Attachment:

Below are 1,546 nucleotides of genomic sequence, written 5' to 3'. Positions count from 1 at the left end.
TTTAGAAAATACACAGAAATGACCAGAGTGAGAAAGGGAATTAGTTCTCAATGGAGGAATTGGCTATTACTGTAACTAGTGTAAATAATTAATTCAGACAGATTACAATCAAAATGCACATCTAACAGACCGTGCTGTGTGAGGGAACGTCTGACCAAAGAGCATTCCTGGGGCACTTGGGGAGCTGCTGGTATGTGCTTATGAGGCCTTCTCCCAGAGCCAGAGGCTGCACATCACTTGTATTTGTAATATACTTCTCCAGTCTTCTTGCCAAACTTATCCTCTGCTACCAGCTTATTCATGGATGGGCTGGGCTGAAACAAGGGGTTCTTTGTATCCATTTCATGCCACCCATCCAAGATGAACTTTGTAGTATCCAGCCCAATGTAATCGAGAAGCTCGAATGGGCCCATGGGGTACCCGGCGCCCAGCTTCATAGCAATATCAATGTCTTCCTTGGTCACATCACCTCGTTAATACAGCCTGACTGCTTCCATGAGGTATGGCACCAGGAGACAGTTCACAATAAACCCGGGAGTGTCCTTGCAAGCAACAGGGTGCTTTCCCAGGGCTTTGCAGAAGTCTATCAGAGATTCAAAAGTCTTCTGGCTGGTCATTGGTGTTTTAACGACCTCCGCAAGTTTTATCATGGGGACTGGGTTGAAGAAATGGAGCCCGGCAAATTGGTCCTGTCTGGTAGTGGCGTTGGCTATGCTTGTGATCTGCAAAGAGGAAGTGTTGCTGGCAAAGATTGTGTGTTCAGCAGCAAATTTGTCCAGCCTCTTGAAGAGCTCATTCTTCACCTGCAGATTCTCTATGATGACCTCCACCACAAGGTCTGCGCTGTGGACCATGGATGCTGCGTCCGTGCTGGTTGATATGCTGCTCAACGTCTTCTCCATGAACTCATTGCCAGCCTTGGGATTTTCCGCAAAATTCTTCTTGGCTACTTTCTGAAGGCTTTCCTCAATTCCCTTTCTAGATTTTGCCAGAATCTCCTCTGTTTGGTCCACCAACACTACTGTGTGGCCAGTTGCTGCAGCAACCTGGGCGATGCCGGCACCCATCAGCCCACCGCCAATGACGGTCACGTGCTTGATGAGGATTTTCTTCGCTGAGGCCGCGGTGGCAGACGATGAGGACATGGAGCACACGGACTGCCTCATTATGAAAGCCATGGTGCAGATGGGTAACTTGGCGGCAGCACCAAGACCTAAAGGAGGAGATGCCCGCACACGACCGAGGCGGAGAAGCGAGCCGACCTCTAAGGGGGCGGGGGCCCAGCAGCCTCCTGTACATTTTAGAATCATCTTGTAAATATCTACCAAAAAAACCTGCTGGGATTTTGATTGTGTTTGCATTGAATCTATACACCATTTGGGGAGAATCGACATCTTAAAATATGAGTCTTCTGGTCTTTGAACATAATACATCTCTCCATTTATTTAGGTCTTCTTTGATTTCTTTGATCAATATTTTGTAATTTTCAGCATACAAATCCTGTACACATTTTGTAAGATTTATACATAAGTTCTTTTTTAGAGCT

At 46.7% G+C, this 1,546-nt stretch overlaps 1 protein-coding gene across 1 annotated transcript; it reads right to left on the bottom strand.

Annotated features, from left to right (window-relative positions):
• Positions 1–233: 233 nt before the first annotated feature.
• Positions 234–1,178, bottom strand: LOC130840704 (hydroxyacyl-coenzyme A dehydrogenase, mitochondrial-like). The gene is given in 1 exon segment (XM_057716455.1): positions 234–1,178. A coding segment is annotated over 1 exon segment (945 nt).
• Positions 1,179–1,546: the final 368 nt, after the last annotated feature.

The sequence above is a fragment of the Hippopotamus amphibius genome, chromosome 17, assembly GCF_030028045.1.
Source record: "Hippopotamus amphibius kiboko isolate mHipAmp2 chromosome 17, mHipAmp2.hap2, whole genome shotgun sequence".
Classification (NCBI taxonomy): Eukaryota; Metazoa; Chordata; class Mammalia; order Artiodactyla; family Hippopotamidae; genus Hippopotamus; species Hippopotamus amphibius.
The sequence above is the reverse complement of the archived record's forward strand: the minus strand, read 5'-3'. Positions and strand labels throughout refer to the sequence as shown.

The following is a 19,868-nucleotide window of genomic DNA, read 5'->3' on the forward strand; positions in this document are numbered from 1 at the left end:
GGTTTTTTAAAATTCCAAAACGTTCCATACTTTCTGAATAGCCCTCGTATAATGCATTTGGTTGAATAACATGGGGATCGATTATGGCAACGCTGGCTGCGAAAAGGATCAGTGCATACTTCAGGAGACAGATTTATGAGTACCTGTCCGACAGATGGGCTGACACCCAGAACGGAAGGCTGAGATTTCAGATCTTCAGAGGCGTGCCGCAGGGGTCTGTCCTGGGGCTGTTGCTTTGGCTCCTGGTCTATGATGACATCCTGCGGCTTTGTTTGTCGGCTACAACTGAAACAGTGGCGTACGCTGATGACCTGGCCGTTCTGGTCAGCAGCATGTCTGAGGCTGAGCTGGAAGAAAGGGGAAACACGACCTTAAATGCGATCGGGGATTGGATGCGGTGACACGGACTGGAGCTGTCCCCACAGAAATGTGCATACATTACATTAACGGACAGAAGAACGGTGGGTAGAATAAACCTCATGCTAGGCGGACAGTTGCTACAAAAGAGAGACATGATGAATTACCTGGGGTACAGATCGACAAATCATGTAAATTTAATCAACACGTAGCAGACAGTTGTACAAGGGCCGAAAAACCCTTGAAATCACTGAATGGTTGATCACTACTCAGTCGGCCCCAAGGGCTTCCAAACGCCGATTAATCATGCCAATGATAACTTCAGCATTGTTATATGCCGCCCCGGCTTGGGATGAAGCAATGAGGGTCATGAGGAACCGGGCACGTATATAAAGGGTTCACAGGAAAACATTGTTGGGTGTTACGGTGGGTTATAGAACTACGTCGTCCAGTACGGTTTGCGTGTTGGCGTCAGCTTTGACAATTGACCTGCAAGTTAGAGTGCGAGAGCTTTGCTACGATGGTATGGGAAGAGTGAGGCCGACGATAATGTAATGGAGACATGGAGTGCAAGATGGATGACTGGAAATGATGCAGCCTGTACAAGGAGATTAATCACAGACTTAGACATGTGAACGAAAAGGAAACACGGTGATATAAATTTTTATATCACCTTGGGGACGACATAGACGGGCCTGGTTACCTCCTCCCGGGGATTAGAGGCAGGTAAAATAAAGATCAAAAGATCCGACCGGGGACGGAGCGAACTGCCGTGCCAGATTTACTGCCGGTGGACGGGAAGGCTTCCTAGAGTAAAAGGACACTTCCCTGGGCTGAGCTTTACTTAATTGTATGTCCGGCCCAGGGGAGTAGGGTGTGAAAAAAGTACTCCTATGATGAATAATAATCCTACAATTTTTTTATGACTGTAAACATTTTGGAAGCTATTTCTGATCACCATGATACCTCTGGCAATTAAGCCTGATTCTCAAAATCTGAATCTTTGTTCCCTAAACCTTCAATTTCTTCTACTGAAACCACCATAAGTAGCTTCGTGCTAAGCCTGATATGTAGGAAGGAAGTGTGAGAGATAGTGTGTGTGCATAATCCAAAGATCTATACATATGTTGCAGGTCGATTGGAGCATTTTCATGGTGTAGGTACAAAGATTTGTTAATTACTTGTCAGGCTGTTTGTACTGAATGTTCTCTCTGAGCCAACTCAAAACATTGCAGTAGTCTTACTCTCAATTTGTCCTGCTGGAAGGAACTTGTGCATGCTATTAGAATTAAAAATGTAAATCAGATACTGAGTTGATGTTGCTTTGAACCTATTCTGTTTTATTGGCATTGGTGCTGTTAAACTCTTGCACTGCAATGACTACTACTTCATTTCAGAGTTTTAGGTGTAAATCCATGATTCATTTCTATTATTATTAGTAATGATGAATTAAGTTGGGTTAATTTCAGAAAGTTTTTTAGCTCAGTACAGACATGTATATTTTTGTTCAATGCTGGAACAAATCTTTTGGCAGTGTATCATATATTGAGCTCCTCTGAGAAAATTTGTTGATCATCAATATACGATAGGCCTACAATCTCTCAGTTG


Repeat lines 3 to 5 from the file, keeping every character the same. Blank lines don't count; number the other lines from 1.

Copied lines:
At 46.7% G+C, this 1,546-nt stretch overlaps 1 protein-coding gene across 1 annotated transcript; it reads right to left on the bottom strand.

Annotated features, from left to right (window-relative positions):
• Positions 1–233: 233 nt before the first annotated feature.